Called Blackwell Island beginning in the 18th century, this 147-acre, two-mile-long island in the East River was sold to the City of New York in 1828. It became home for the city’s poor, housed within quarantined hospitals, alms houses, a lunatic asylum and a penitentiary, warranting the name Welfare Island in 1921.
By 1961 the island was desolate, and Victor Gruen proposed an urban renewal scheme to transform the neglected island into a residential enclave. In 1969 the city established a 99-year lease with the New York State Urban Development Corporation (UDC), who adopted a master plan devised by Philip Johnson and John Burgee. The plan envisioned a new town model of two medium-density residential clusters – Northtown and Southtown – interspersed with public spaces, and also addressed infrastructure, transportation, retail areas, civic institutions, schools, and hospitals. The Office of Dan Kiley and Zion & Breen were hired to study roads and open space in the pedestrian-focused scheme.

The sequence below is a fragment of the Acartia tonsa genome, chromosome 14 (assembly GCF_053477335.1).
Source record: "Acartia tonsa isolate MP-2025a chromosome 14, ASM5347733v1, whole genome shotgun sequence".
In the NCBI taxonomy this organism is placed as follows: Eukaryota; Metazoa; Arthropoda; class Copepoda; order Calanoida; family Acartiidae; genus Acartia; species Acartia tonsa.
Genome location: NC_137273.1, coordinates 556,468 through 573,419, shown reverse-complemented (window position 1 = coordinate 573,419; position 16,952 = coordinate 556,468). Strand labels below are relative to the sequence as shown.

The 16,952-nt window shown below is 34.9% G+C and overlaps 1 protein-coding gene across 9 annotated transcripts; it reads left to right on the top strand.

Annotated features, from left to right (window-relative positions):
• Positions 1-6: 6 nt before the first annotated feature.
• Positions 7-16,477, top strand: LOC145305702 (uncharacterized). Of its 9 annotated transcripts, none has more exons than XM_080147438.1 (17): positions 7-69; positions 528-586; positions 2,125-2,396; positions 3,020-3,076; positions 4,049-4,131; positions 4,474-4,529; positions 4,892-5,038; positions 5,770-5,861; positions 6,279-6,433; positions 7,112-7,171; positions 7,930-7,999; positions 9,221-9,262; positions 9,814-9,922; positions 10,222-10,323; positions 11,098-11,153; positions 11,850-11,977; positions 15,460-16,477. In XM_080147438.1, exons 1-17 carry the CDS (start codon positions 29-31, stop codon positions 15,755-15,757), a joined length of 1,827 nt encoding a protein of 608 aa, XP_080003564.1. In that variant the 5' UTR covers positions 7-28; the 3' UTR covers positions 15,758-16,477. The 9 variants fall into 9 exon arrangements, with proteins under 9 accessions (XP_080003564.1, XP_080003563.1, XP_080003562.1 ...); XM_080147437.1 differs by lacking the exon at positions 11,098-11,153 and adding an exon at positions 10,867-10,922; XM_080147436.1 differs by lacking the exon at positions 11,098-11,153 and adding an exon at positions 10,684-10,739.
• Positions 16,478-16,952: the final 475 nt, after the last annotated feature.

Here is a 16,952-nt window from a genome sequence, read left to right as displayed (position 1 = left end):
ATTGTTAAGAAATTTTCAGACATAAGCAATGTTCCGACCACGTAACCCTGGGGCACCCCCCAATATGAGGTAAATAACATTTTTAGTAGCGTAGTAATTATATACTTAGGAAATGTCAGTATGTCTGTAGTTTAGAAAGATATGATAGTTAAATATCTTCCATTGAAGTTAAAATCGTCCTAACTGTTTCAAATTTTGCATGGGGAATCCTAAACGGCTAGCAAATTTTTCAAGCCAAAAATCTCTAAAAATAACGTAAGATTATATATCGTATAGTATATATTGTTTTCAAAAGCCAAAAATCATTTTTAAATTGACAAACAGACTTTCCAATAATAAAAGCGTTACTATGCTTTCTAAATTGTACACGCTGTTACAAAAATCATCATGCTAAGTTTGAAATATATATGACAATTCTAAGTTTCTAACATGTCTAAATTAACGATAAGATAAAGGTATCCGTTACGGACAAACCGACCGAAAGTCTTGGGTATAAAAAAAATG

The plan was completed within eight years, and included mid- and high-rise apartment and commercial blocks designed by well-known architects. Parks were integral to the overall plan, with Blackwell Park designed by Kiley, the Promenades designed by Zion & Breen, and Lighthouse Park designed by Nicholas Quennell Associates. Several nineteenth-century landmarks were also restored and preserved. In 1973 the island was renamed for Franklin D. Roosevelt, during which time Louis Kahn was commissioned to design a memorial park honoring Roosevelt’s four freedoms speech, which was not completed until 2012. Today, the island is home to more than 14,000 residents.